Late winter to spring is the most appropriate time for the peafowls to build their nests and perches. A peachick will be able to fly in only 3 days after they’re hatched from the egg, although they can travel very short distances at first.
White peacocks are extremely rare not only because of the slim chances of their birth but also of the fact that it is tougher for the white peacocks to entice a female peafowl into courtship.
If both of the parents have mutated genes of leucism, all the chicks will be born white peacocks. Although, to be accurate, they’ll be born yellow and become white later on. If one of the parent peafowls is white, then the kids might be born patched, completely white, or completely colored.
Genes of leucism can often be latent in a peafowl. So, even if both parents are of natural color, most bred peachicks will be of natural color. So, a case of leucism is extremely rare.
Currently, the number of white peafowls existing in the world isn’t known exactly. Almost all of them are in captivity around the world.
Symbolism and Cultural Significance
Because of their rarity and mystical guise, white peacocks have captured a lot of symbolism in different cultures and religions long before. Different cultures have already attached special meanings and significances to peacocks in general, and the symbolizations related to white peacocks are significantly distinct from them.
Peacocks, in general, bear a great significance in the culture of shamanism. Shamans believe that certain peacock medicine made with a special process can provide them the power of clairvoyance.
The order of white peacocks in shamanism culture is said to be an ancient order of the shamans that have come from the planet Venus. Shamans believe the temple of this order is protected by some white peacocks, who alert everyone by crying out when someone approaches the temple.
In various old temples, artworks, and mosaics, white peacock is showed as the embodiment of Jesus Christ. As the white peacock symbolizes eternal life, death as well as resurrection in Christian culture, these concepts are highly associated with the life of Christ.
The white peacock also bears the symbol of glory, royalty, and purity of heart which are some of the noblest sides of Jesus Christ.
Besides Jesus Christ himself, the white hue of the white peacocks represents the symbol of awakening or enlightenment in Christian culture. There’s a beautiful literary name for it, called the ‘Christ Consciousness.’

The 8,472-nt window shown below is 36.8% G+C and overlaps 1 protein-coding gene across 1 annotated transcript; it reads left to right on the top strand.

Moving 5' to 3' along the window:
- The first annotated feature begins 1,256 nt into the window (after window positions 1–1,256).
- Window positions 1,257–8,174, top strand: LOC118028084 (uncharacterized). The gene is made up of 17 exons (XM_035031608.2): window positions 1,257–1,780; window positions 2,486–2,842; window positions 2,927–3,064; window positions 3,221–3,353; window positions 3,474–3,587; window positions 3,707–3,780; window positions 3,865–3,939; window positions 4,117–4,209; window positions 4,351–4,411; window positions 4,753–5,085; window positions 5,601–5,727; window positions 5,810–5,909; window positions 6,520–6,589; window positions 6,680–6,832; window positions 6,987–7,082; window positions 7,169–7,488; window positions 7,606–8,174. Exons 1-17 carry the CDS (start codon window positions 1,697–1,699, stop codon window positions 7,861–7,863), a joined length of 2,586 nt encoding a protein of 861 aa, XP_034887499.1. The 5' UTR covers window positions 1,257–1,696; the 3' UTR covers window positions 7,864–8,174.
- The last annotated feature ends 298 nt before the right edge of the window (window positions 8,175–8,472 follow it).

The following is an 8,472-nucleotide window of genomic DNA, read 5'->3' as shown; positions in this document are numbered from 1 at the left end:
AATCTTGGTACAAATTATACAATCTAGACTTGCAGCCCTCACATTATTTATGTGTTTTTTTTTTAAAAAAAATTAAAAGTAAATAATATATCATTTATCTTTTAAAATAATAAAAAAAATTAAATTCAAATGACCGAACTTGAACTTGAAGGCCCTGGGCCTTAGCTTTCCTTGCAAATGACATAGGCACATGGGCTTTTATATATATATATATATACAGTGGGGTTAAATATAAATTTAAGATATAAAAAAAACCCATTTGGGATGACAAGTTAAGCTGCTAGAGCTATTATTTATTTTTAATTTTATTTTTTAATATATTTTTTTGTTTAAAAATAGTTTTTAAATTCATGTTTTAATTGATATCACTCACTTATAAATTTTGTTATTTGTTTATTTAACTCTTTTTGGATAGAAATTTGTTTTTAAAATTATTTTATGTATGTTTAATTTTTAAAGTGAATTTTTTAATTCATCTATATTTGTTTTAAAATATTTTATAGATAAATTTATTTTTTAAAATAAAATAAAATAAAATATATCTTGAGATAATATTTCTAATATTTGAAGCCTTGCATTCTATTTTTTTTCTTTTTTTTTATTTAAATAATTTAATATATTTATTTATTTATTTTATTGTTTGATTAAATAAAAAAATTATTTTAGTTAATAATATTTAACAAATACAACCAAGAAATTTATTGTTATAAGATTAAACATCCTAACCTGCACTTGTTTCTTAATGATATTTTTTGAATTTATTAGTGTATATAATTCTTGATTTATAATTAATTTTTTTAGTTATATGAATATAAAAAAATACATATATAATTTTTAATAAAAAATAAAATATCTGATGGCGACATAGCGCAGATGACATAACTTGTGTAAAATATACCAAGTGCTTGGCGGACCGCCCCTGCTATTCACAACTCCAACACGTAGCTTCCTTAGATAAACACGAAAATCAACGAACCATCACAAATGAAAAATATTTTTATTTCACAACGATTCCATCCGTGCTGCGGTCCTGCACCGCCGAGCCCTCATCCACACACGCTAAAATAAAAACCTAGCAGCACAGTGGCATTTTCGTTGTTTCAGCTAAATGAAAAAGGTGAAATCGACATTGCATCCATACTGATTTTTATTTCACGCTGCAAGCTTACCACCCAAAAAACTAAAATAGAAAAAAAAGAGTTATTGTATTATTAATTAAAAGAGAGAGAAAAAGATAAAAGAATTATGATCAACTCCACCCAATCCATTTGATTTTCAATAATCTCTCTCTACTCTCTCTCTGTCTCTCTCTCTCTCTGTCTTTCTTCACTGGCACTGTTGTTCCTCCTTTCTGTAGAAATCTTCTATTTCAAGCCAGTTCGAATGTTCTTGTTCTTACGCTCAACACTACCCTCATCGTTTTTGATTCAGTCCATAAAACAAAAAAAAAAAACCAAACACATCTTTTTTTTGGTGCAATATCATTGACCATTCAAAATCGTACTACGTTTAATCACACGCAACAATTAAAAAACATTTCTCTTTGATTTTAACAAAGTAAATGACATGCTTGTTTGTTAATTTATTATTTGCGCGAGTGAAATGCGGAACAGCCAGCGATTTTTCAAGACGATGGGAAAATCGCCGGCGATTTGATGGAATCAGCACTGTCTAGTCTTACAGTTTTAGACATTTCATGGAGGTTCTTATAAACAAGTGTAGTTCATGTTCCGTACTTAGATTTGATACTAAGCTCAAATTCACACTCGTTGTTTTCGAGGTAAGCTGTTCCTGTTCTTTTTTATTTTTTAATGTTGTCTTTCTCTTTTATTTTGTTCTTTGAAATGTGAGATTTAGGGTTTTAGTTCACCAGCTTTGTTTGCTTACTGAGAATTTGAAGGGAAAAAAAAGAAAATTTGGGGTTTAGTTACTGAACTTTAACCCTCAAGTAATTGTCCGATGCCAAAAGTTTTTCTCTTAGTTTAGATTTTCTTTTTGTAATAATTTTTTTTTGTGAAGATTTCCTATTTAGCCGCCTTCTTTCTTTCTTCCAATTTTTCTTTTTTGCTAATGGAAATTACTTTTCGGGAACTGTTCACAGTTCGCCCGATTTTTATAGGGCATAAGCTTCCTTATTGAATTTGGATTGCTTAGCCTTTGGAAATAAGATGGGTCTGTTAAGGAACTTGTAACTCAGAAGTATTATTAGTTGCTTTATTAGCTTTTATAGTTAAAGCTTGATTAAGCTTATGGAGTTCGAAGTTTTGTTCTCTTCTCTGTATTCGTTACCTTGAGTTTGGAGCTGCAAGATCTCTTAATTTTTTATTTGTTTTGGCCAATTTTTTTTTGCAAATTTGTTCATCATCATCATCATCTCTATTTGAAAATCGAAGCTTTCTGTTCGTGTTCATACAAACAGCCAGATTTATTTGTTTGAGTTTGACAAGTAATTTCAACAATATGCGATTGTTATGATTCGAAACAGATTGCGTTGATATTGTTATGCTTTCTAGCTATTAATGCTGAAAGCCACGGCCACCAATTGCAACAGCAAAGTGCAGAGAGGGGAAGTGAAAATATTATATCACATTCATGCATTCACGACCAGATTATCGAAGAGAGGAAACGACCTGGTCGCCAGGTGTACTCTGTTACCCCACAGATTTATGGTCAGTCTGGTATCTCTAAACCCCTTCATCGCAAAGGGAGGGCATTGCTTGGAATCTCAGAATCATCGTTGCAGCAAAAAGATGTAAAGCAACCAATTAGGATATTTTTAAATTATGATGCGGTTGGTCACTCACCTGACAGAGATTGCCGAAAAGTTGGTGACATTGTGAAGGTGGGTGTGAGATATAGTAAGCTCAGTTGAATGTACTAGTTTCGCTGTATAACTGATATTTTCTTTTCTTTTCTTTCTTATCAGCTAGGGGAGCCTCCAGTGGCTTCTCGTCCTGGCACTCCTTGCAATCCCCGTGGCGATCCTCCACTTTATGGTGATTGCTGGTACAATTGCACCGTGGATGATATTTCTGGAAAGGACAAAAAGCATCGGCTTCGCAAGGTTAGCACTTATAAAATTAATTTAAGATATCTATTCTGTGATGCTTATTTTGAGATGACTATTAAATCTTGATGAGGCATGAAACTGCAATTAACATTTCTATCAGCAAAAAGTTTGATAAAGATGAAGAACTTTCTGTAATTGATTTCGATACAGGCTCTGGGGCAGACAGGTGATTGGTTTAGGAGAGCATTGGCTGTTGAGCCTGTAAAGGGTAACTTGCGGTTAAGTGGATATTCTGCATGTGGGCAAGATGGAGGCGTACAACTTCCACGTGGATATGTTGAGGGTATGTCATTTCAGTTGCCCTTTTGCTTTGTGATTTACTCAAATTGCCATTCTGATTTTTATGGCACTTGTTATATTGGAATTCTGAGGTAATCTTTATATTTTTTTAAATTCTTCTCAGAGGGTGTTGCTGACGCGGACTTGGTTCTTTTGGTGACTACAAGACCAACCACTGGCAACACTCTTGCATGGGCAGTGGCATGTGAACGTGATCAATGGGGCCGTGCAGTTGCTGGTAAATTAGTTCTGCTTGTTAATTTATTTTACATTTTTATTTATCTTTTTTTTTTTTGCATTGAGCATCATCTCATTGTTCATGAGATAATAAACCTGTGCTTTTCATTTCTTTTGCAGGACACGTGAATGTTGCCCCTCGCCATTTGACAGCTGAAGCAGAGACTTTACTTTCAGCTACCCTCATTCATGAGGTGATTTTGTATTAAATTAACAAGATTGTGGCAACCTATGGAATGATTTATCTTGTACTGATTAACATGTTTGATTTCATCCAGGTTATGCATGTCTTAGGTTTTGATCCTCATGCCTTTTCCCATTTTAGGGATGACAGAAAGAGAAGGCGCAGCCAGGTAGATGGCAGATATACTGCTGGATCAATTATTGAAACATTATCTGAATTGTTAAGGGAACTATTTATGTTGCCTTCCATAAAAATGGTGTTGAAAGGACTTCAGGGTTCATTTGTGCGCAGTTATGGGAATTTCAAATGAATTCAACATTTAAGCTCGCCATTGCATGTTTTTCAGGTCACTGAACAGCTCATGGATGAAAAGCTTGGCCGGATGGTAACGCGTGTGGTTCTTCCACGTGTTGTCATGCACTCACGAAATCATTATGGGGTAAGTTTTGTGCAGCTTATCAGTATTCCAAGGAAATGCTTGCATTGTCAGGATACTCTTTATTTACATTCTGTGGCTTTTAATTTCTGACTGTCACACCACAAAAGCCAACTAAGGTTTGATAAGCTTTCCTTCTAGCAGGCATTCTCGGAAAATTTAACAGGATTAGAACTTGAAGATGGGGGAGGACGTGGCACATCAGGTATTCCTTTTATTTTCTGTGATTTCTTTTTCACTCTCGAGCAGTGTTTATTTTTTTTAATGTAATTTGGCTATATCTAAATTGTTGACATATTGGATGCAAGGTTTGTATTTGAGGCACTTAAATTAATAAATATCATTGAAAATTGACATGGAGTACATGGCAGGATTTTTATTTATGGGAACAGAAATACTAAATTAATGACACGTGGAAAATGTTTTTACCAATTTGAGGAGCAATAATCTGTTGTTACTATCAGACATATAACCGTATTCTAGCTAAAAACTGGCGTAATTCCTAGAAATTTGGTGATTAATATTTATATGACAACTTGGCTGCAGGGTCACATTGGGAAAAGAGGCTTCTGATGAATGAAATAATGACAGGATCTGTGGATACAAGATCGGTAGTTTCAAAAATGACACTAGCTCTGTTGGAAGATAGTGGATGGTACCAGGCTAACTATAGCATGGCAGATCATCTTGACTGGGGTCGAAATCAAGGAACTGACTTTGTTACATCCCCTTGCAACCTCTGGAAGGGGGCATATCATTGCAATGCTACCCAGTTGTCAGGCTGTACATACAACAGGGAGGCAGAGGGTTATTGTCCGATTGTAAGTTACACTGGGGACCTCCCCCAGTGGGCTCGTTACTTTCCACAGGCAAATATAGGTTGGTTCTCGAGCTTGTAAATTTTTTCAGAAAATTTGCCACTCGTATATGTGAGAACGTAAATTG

This awakening symbolizes the purification of a person’s heart as he/she finds his/her way toward the light of God.
Nirvana and Good Luck
In Buddhism, white peacocks are the symbols of nirvana. Not the band Nirvana! In Buddhism, nirvana is the name of a state of mind where the person isn’t bound by any materialistic concepts like desire, want, or suffering. The person also gives up the concept of self and becomes free from the cycle of life-death and karma.
In Asian countries like China, Japan, and India, people find this bird very sacred. They often believe white peacocks to be the bringer of good luck and the watcher who is protecting their households.
As blue peacocks are native to India, there are a lot of symbols in Hinduism as well as Indian culture related to peacocks. White peacocks in Hinduism are considered to be the symbol of spirituality.
Besides all these religious and cultural embodiments, white peacocks are also associated with various superstitious beliefs all around the world. These beliefs are most prevalent in the land of India.
Peacock meats are not that tasty or tender, but they’re high in protein count. Peahen eggs are also rich in protein. As white peacocks are extremely rare, eating them would be a real waste, so they’re mostly kept captive as pets or in zoos domestically.
White peacocks might not be as resplendent as blue or green peacocks, but they’re astounding in their own style. Their clear white hue with fanned-out tail feathers brings the utmost peace and serenity to the spectator’s mind.
I believe this article provided you with enough information about the sensational white peacocks – all the facts and pictures. As white peacocks are rarely found in nature, precautions must be taken to preserve this boon of nature.